the scope of our study to ascertain whether or not
patients actually had FMS (the database does not
contain patients’ medical records), or whether FMS
is in fact an actual disease. However, we note that in
addition to the higher frequency with which other
conditions were noted among FMS patients, all such
patients in our study also had at least one encounter
for the treatment of FMS in each consecutive year of
a 3-year period. This finding is perhaps suggestive
that the clinicians of these patients were not satisfied
that these conditions fully explained their symptoms.
It is important to note that these differences in the
prevalence of various medical and psychiatric comor-
bidities are not necessarily suggestive of an aetiologi-
cal link between these other conditions and FMS.
Various possible explanations exist for this finding.
For one, as FMS is characterized by widespread pain,
Table 4 Number of study subjects receiving selected combinations of pain-related medications*
Measure
FMS patients
(
n
¼
33,176)
Comparison group
(
n
¼
33,176) OR (95% CI) p-Value
Number receiving
No combinations 22,000 (66.3) 30,932 (93.2) 0.1 (0.1–0.1) < 0.001
One combination 4168 (12.6) 1474 (4.4) 3.1 (2.9–3.3)
Two combinations 2008 (6.1) 385 (1.2) 5.5 (4.9–6.1)
Three combinations 1551 (4.7) 184 (0.6) 8.8 (7.5–10.3)
Four combinations 1106 (3.3) 86 (0.3) 13.3 (10.6–16.5)
Five combinations 705 (2.1) 58 (0.2) 12.4 (9.5–16.2)
6 combinations 1638 (4.9) 57 (0.2) 30.2 (23.2–39.3)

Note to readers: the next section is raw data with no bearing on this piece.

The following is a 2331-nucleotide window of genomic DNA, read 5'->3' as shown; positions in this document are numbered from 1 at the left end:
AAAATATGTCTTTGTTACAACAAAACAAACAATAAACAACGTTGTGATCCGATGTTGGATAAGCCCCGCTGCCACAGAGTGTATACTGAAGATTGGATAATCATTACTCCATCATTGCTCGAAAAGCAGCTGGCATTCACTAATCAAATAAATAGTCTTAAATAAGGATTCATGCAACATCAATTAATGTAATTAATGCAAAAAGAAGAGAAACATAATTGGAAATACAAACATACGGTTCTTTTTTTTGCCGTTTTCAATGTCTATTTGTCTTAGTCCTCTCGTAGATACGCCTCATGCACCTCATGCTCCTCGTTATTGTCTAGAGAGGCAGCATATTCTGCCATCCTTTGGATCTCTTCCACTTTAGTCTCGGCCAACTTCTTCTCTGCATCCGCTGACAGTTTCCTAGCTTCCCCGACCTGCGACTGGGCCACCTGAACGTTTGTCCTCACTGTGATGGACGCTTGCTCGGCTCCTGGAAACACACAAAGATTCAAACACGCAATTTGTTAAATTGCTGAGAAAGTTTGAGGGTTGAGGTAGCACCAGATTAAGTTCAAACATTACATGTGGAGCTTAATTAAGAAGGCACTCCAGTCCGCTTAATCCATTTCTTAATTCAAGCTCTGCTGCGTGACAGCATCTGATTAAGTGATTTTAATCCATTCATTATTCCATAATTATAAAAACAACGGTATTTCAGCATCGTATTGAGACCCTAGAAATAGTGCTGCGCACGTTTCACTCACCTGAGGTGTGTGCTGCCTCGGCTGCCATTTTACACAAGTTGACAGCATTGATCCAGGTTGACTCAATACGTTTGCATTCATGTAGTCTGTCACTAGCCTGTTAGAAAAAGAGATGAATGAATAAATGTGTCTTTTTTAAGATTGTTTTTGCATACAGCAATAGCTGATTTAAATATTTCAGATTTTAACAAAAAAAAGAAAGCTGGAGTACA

Number receiving
AEDs and antidepressants 3146 (9.5) 277 (0.8) 12.4 (11.0–14.1) < 0.001
TCAs and sedatives/hypnotics 880 (2.7) 68 (0.2) 13.3 (10.4–17.0) < 0.001
TCAs and SSRIs 1406 (4.2) 106 (0.3) 13.8 (11.3–16.8) < 0.001
TCAs and NSAIDs 1580 (4.8) 137 (0.4) 12.1 (10.1–14.4) < 0.001
Benzodiazepines and sedatives/hypnotics 2010 (6.1) 297 (0.9) 7.1 (6.3–8.1) < 0.001
AEDs and sedatives/hypnotics 1216 (3.7) 75 (0.2) 16.8 (13.3–21.2) < 0.001
Antidepressants and opioids 7937 (23.9) 1132 (3.4) 8.9 (8.3–9.5) < 0.001
Muscle relaxants and sedatives/hypnotics 1914 (5.8) 143 (0.4) 14.1 (11.9–16.8) < 0.001
Benzodiazepines and NSAIDs 2507 (7.6) 408 (1.2) 6.6 (5.9–7.3) < 0.001
AEDs and antidepressants and opioids 2589 (7.8) 133 (0.4) 21.0 (17.7–25.0) < 0.001
Sedatives/hypnotics and opioids 2971 (9.0) 395 (1.2) 8.2 (7.3–9.1) < 0.001
Corticosteroids and AEDs 1093 (3.3) 82 (0.2) 13.7 (11.0–17.2) < 0.001
Miscellaneous and AEDs 879 (2.6) 68 (0.2) 13.3 (10.3–17.0) < 0.001
Miscellaneous and TCAs 672 (2.0) 56 (0.2) 12.2 (9.3–16.1) < 0.001
Miscellaneous and opioids 2148 (6.5) 395 (1.2) 5.7 (5.2–6.4) < 0.001
Antimigraine and AEDs 174 (0.5) 11 (0.0) 15.9 (8.6–29.2) < 0.001
Antimigraine and TCAs 137 (0.4) 17 (0.1) 8.1 (4.9–13.4) < 0.001
Antimigraine and opioids 361 (1.1) 42 (0.1) 8.7 (6.3–12.0) < 0.001
Sedatives/hypnotics and AEDs and TCAs 329 (1.0) 17 (0.1) 19.5 (12.0–31.8) < 0.001